10 Great Subplots In Bad Recent Movies

Babu Frik fixing C-3PO was the best part of The Rise of Skywalker.

Wonder Woman 84
Warner Bros.

Subplots are a vital part of pretty much any movie - you have the ever-important A-plot which keeps driving the film along on the surface, combined with smaller narrative threads which, in theory, compliment the overarching story.

Not all subplots are created equal, of course, and it's easy for writers to overstuff even good movies with a few flabby side-quests too many, causing the film to rather outstay its welcome.

And while we've all sat through wonky subplots in good or even great movies - the Canto Bight diversion in Star Wars: The Last Jedi, for instance - what about those times where an unexpectedly strong subplot finds its way into an otherwise bad movie?

These 10 films, whether disappointing entries into existing franchises or entirely original misfires, all struck gold with a single subplot which temporarily brought the movie surging to life.

While the rest of the film wasn't up to snuff, these scenes provided viewers with temporary relief, allowing them to savour the intelligent storytelling, fine character work, and sheer honest-to-God entertainment value, fleeting though it may have been...

10. Jigsaw Targets Corrupt Cops - Spiral: From The Book Of Saw

Wonder Woman 84

The latest Saw film, Spiral, may have ultimately been a crushing, predictable disappointment, but it had one undeniably excellent idea at its core, that the new Jigsaw killer was targeting corrupt police officers.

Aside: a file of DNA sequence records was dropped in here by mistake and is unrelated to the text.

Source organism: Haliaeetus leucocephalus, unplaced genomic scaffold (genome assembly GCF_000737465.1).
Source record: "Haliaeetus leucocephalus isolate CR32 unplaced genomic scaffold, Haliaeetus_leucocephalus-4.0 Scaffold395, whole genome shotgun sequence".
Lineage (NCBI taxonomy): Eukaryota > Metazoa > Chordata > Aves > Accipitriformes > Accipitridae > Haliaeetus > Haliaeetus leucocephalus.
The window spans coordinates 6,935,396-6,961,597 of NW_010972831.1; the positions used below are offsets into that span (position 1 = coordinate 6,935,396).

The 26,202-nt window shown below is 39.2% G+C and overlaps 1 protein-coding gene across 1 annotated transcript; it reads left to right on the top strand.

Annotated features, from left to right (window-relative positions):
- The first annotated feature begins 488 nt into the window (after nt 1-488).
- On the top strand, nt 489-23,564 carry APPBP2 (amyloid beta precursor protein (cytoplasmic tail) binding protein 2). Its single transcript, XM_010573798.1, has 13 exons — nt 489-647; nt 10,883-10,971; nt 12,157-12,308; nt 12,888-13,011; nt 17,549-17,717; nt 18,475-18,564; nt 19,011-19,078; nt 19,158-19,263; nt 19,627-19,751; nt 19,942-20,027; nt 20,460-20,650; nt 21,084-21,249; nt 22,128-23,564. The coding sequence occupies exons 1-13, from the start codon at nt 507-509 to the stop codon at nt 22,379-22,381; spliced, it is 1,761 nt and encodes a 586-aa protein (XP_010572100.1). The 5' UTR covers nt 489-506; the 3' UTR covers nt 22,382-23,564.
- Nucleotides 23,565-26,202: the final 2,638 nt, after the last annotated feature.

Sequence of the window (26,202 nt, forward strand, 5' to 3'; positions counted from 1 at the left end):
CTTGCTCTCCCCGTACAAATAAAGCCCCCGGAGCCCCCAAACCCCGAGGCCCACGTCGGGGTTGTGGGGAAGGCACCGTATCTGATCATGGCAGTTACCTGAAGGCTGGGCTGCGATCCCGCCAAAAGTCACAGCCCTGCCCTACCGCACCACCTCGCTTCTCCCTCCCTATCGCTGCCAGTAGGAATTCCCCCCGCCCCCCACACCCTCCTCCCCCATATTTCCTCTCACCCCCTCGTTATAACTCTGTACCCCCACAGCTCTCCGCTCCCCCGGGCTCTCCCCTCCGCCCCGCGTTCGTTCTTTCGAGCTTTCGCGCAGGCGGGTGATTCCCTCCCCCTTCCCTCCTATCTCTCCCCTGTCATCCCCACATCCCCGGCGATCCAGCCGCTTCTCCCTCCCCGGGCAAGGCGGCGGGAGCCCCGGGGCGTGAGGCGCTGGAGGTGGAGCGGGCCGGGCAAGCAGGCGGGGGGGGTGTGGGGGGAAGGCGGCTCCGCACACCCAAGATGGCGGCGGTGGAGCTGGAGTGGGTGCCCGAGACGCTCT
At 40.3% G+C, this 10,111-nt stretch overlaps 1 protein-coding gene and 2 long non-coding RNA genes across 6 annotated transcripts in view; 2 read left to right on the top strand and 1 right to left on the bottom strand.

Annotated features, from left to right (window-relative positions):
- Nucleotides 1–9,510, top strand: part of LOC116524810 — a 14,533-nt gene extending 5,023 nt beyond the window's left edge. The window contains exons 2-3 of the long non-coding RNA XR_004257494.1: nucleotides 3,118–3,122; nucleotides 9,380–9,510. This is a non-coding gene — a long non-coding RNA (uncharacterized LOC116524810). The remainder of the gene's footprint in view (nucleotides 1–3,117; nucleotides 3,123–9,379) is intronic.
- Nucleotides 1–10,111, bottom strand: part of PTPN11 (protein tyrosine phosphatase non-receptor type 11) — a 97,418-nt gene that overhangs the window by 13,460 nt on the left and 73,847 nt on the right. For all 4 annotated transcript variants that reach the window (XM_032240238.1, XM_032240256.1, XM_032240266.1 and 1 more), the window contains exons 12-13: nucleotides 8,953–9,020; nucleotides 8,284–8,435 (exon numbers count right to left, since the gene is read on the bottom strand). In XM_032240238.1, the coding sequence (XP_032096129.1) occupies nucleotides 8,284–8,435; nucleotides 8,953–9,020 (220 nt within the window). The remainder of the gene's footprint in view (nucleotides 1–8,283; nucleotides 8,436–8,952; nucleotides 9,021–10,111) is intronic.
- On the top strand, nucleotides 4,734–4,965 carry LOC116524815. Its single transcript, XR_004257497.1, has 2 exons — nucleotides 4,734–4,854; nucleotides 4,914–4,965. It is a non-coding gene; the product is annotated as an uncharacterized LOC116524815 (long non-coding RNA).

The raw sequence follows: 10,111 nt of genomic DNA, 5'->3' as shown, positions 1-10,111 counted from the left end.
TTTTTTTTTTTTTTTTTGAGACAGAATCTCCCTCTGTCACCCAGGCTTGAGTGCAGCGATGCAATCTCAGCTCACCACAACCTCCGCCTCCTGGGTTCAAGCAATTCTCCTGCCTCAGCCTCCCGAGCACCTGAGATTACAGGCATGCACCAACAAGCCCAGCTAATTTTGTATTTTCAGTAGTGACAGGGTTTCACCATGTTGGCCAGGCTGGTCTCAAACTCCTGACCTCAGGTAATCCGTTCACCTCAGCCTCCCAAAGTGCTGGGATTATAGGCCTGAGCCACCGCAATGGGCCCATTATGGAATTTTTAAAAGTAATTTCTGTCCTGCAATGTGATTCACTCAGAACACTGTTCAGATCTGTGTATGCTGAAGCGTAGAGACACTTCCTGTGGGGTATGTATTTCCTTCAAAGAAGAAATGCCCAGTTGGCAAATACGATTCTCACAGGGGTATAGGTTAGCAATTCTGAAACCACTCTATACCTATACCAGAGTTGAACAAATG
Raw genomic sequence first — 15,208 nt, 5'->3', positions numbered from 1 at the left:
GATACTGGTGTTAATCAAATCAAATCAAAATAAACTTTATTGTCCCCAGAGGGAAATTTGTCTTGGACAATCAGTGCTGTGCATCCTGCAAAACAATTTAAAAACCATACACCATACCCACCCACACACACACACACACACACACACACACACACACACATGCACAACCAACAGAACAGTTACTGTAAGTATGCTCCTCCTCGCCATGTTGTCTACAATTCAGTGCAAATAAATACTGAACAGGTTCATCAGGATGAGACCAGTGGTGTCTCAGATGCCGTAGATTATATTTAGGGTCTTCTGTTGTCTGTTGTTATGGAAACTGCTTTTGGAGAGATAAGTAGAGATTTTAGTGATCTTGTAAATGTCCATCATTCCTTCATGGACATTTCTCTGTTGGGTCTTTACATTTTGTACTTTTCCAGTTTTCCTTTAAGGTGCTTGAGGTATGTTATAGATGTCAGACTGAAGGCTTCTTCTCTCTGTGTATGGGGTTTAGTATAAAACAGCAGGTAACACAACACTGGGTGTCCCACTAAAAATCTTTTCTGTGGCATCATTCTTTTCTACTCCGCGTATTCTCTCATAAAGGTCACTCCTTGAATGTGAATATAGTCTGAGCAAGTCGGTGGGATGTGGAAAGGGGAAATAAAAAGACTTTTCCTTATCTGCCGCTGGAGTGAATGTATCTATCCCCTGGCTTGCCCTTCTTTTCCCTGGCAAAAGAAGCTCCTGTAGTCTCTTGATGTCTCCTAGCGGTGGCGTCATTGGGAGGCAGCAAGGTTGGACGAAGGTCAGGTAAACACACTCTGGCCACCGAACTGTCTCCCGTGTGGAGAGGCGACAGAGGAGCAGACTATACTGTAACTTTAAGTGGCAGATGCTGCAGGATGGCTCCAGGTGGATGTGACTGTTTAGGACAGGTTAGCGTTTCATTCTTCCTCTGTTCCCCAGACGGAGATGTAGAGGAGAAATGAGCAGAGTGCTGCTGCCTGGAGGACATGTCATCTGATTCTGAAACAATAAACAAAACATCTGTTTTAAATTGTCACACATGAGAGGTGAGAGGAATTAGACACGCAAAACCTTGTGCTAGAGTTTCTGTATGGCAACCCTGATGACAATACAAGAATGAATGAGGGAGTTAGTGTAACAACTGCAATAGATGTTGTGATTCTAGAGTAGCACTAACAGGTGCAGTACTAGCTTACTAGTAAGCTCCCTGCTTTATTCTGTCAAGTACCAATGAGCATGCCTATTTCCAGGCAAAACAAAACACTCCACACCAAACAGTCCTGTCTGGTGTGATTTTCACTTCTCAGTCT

This was in fairness a narrative thread first raised in the previous film, Jigsaw, but Spiral took it in an altogether more intriguing direction, by having the new copycat killer specifically putting cops in traps who were abusing their power.

As dissatisfying as the reveal of the killer's identity ultimately is, the reasoning behind their choice to follow in Jigsaw's footsteps - their own father being killed by a corrupt cop - is certainly a thoughtful and timely one.

In an age where the police are under more justified scrutiny than ever in reality, examining the issue through the lens of a grisly horror film was nothing if not inspired.

It's just a shame that most everything surrounding this neat subplot was the same old standard fare Saw nonsense.


Stay at home dad who spends as much time teaching his kids the merits of Martin Scorsese as possible (against the missus' wishes). General video game, TV and film nut. Occasional sports fan. Full time loon.